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July 23, 2007 -- Though it's been promised before, this time a sticker system and a hotline number may be the ticket to enforcing restrictions on the use of government vehicles after hours.
In an executive order handed down from Government House Monday, Gov. John deJongh Jr. outlined the details of a new plan designed to reduce the number of government-owned vehicles seen on the territory's roads after regular business hours -- including nights, weekends and holidays. The plan only grants unrestricted vehicle access to department and agency heads or other employees who have received authorization from the governor.
"Other employees will be limited to official use only, and vehicle assignments will be made only to employees whose job requires access to a vehicle," according to a news release attached to the executive order.
The previous administration tried to implement a similar policy. Former Gov. Charles W. Turnbull described it, in part, as a cost-cutting initiative that allowed only department and agency heads to use government vehicles after hours. However, government cars still continued to show up throughout the territory, frequently appearing on the road at all times of the day, night and weekends.
DeJongh's policy hinges on a specific sticker system, which will be monitored by the governor’s office and the Department of Property and Procurement, and enforced by the VIPD. However, residents can also call 715-5507 if they witness any violations or abuses of government vehicles. Any reports will be forwarded to the department or agency head to which the vehicle belongs, the news release said.
Violators of the policy -- which went into effect on Monday -- can face up to 30 days suspension without pay, or termination for repeat offenses.
In Monday's release, Police Commissioner James H. McCall said officers are ready to begin their new duties.
"Our officers will begin to crack down on those drivers who abuse the privilege of driving government vehicles,” McCall said. “Anyone on the road beyond the regular government workday must be authorized or they will be stopped.”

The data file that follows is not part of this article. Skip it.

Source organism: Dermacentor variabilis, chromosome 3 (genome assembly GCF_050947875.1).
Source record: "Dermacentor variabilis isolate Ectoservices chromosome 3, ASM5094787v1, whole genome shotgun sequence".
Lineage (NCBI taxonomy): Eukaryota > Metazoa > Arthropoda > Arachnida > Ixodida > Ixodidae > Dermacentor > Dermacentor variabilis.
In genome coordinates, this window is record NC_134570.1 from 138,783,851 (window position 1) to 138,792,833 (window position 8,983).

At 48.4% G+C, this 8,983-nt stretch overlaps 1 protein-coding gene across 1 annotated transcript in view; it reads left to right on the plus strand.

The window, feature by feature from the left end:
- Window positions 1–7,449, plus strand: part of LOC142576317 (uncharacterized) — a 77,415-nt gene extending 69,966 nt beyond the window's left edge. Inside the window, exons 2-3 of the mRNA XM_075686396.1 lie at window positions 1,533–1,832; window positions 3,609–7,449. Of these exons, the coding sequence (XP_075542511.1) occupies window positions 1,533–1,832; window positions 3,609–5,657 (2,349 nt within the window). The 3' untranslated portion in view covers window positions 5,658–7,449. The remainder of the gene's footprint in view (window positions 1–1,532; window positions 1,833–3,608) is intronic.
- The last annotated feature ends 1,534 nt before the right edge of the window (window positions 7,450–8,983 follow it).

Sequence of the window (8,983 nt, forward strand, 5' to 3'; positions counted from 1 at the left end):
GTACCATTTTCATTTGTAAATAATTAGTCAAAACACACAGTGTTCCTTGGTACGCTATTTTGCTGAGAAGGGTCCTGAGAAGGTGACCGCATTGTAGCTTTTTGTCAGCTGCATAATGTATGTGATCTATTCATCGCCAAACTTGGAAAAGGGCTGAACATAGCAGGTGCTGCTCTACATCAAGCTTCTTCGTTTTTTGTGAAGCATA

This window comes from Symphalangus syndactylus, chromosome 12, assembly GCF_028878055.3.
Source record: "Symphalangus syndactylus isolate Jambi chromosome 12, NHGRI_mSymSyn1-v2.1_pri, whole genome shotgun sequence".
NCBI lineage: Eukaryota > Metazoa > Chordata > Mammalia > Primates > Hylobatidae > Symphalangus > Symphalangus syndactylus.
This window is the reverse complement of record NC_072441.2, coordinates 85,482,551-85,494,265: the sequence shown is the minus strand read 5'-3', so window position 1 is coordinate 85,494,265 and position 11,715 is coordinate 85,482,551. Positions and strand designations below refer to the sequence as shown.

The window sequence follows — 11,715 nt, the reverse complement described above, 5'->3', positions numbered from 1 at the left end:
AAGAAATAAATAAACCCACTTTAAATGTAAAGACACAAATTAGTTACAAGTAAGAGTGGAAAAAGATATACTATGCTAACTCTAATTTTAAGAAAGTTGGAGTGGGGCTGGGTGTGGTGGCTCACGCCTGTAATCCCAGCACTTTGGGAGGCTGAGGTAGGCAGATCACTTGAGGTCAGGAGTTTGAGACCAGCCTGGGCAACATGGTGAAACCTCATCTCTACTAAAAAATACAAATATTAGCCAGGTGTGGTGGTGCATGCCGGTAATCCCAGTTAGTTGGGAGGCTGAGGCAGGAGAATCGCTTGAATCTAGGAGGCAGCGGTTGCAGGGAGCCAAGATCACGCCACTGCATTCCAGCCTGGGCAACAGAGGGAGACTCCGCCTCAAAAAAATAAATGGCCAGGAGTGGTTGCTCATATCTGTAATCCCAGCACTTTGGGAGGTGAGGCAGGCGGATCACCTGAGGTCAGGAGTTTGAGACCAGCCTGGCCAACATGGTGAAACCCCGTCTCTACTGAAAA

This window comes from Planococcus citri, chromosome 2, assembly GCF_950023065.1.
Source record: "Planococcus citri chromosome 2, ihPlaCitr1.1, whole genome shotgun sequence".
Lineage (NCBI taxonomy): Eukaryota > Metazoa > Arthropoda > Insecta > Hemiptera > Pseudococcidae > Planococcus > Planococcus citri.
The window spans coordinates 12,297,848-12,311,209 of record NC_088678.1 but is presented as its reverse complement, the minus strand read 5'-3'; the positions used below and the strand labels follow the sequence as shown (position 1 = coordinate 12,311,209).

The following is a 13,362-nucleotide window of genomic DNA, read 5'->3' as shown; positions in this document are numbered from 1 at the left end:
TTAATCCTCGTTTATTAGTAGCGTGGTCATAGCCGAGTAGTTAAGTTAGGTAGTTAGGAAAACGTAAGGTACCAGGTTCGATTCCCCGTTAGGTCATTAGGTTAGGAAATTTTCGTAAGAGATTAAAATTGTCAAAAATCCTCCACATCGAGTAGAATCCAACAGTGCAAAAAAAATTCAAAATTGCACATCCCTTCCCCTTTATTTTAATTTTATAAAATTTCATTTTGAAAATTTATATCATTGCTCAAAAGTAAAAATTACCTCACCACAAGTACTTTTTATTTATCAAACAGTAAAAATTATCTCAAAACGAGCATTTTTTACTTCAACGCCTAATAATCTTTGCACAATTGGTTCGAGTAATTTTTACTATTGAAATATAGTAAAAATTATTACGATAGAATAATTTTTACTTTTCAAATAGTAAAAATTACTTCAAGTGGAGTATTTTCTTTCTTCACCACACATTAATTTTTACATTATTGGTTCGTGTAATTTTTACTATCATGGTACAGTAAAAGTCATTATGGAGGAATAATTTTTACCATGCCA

Government vehicles authorized for unrestricted use will be identified with a red registration sticker, which will be attached to the vehicle's windshield, the executive order says. Vehicles authorized for limited use on the weekends or after business hours will be marked by a green sticker, while the rest of the government's fleet -- authorized for use during normal business hours -- will be tagged with a white sticker.
The governor’s office will keep a list of the vehicles and their authorized use and forward it for enforcement to the Bureau of Motor Vehicles, Department of Property and Procurement and VIPD. The rosters will include the names of the employees authorized to use the vehicles.
"The government employees appearing on these rosters shall receive a written letter of authorization from their respective commissioners or agency heads to use the designated ... vehicles for designated purposes after regular business hours, on weekends, and/or on holidays," the executive order says.
When the vehicles are not in use during the evenings or weekends, they will be parked at locations around the territory that have recently been identified by the Department of Property and Procurement.
"The high costs of fuel and maintenance, as well as the historical abuse that we have witnessed for years, makes it imperative that we take drastic steps towards reducing operating costs during the austere fiscal times facing the government,” deJongh said. “Implementation of this new vehicle policy is a significant step forward.”
Back Talk Share your reaction to this news with other Source readers. Please include headline, your name and city and state/country or island where you reside.